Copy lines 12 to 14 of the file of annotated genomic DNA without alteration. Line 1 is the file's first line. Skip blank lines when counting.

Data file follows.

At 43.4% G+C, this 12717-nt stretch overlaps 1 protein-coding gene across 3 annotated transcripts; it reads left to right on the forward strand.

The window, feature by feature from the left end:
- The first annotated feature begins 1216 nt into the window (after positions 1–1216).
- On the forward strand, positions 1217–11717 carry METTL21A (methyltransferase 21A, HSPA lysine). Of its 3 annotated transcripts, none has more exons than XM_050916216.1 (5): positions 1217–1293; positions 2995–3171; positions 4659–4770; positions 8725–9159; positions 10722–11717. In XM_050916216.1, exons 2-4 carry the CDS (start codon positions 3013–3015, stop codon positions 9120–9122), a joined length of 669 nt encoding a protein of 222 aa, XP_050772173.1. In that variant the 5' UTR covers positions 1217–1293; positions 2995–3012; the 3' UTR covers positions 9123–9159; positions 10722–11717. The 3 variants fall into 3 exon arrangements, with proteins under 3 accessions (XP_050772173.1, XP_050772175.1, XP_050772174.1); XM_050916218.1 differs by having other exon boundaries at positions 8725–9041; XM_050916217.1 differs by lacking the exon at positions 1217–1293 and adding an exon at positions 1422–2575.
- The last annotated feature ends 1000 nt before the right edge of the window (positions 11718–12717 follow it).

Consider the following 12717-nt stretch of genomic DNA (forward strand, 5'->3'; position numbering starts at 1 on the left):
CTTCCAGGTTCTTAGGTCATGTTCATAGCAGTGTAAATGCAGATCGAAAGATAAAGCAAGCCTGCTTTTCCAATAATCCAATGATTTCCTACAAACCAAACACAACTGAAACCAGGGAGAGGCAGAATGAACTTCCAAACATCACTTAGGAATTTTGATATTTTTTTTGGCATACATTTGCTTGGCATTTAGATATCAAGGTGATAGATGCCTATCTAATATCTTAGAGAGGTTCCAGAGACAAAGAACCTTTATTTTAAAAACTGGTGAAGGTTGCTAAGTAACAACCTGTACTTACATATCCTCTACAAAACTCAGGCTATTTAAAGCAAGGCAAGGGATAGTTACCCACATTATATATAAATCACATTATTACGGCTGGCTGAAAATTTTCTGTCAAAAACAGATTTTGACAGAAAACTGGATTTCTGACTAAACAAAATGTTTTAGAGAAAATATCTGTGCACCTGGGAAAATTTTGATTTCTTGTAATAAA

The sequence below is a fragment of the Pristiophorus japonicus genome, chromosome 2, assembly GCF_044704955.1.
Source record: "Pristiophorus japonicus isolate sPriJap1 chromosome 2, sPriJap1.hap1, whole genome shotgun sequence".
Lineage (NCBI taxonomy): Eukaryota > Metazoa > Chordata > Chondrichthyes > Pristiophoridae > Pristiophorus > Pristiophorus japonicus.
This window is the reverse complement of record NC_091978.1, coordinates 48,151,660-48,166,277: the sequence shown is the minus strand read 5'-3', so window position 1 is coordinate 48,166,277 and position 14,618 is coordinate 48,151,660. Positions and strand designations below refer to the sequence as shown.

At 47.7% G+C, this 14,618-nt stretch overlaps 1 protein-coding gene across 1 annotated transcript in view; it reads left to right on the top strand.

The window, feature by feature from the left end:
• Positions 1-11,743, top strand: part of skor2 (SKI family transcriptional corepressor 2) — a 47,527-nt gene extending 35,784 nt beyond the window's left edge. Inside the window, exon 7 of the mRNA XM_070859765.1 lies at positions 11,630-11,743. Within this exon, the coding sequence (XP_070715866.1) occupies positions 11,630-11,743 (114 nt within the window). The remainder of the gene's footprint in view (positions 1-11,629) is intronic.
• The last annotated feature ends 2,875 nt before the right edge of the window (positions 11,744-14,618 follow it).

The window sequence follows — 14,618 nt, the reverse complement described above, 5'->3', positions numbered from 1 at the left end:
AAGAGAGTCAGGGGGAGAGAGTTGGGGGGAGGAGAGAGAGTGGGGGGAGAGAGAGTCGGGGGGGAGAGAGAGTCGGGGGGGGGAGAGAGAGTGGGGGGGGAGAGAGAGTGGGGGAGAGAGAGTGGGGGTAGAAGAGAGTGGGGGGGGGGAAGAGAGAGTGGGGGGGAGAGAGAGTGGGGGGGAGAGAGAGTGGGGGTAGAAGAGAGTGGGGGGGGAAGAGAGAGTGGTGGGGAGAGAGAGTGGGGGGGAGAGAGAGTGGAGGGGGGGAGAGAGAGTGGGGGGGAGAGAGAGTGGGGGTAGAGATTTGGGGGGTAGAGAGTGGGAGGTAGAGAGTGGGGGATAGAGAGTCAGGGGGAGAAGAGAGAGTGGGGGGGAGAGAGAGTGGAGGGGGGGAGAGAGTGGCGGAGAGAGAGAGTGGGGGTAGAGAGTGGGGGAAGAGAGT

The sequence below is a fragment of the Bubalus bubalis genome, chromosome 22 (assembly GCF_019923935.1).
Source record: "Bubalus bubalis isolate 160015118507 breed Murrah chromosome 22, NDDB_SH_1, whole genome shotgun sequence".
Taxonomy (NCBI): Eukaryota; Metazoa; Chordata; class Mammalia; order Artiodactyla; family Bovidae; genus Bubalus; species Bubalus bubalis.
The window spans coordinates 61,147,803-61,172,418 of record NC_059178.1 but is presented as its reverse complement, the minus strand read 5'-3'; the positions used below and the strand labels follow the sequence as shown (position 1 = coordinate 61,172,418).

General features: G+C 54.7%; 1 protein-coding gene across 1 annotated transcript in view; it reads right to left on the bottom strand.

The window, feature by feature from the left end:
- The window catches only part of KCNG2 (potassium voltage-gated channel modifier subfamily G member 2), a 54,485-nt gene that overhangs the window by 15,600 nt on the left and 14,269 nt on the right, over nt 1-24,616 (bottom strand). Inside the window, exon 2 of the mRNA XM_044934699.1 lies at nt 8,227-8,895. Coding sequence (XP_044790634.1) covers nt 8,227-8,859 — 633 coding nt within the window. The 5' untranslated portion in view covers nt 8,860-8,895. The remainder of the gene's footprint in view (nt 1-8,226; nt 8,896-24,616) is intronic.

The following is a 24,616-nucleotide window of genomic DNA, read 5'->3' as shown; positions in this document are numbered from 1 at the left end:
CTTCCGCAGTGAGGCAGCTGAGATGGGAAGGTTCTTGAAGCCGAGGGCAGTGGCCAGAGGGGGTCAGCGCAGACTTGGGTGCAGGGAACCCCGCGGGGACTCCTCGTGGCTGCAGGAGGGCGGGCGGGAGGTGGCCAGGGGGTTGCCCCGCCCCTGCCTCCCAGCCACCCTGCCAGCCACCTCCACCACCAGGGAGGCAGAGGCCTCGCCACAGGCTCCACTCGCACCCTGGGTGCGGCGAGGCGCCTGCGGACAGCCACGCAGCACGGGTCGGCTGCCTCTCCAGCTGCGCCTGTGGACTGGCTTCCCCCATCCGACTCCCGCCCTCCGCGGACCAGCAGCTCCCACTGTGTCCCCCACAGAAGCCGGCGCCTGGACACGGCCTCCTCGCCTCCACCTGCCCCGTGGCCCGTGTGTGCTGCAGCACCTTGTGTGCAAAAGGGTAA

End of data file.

At 47.7% G+C, this 14,618-nt stretch overlaps 1 protein-coding gene across 1 annotated transcript in view; it reads left to right on the top strand.

The window, feature by feature from the left end:
• Positions 1-11,743, top strand: part of skor2 (SKI family transcriptional corepressor 2) — a 47,527-nt gene extending 35,784 nt beyond the window's left edge. Inside the window, exon 7 of the mRNA XM_070859765.1 lies at positions 11,630-11,743. Within this exon, the coding sequence (XP_070715866.1) occupies positions 11,630-11,743 (114 nt within the window). The remainder of the gene's footprint in view (positions 1-11,629) is intronic.